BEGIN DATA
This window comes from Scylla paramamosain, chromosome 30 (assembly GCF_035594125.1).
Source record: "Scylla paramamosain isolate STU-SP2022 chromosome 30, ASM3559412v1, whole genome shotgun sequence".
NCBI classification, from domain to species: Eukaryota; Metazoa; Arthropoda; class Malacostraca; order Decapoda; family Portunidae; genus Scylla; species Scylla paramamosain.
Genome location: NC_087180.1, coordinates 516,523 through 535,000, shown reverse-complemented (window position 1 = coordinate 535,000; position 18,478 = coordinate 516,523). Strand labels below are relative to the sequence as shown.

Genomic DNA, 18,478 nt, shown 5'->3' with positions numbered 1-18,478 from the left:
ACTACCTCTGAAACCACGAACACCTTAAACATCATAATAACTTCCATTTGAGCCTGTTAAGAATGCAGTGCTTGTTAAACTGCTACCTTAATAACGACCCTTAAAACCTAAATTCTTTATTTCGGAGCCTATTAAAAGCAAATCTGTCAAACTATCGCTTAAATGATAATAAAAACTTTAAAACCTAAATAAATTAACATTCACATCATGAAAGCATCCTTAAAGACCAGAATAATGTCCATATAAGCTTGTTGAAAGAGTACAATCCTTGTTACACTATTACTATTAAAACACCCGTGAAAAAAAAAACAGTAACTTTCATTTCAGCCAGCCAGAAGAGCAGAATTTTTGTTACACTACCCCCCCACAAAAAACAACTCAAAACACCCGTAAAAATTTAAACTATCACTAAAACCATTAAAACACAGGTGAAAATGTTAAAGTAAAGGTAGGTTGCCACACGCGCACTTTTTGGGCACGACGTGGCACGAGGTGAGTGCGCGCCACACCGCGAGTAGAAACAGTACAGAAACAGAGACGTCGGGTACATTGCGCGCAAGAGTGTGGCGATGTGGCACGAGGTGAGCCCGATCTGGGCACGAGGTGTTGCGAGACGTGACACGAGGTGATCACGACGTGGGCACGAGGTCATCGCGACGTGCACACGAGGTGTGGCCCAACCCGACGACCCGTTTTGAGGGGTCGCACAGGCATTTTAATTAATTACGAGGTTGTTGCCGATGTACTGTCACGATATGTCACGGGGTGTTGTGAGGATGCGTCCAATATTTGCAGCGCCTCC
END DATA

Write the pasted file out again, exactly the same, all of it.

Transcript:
This window comes from Scylla paramamosain, chromosome 30 (assembly GCF_035594125.1).
Source record: "Scylla paramamosain isolate STU-SP2022 chromosome 30, ASM3559412v1, whole genome shotgun sequence".
NCBI classification, from domain to species: Eukaryota; Metazoa; Arthropoda; class Malacostraca; order Decapoda; family Portunidae; genus Scylla; species Scylla paramamosain.
Genome location: NC_087180.1, coordinates 516,523 through 535,000, shown reverse-complemented (window position 1 = coordinate 535,000; position 18,478 = coordinate 516,523). Strand labels below are relative to the sequence as shown.

Genomic DNA, 18,478 nt, shown 5'->3' with positions numbered 1-18,478 from the left:
ACTACCTCTGAAACCACGAACACCTTAAACATCATAATAACTTCCATTTGAGCCTGTTAAGAATGCAGTGCTTGTTAAACTGCTACCTTAATAACGACCCTTAAAACCTAAATTCTTTATTTCGGAGCCTATTAAAAGCAAATCTGTCAAACTATCGCTTAAATGATAATAAAAACTTTAAAACCTAAATAAATTAACATTCACATCATGAAAGCATCCTTAAAGACCAGAATAATGTCCATATAAGCTTGTTGAAAGAGTACAATCCTTGTTACACTATTACTATTAAAACACCCGTGAAAAAAAAAACAGTAACTTTCATTTCAGCCAGCCAGAAGAGCAGAATTTTTGTTACACTACCCCCCCACAAAAAACAACTCAAAACACCCGTAAAAATTTAAACTATCACTAAAACCATTAAAACACAGGTGAAAATGTTAAAGTAAAGGTAGGTTGCCACACGCGCACTTTTTGGGCACGACGTGGCACGAGGTGAGTGCGCGCCACACCGCGAGTAGAAACAGTACAGAAACAGAGACGTCGGGTACATTGCGCGCAAGAGTGTGGCGATGTGGCACGAGGTGAGCCCGATCTGGGCACGAGGTGTTGCGAGACGTGACACGAGGTGATCACGACGTGGGCACGAGGTCATCGCGACGTGCACACGAGGTGTGGCCCAACCCGACGACCCGTTTTGAGGGGTCGCACAGGCATTTTAATTAATTACGAGGTTGTTGCCGATGTACTGTCACGATATGTCACGGGGTGTTGTGAGGATGCGTCCAATATTTGCAGCGCCTCC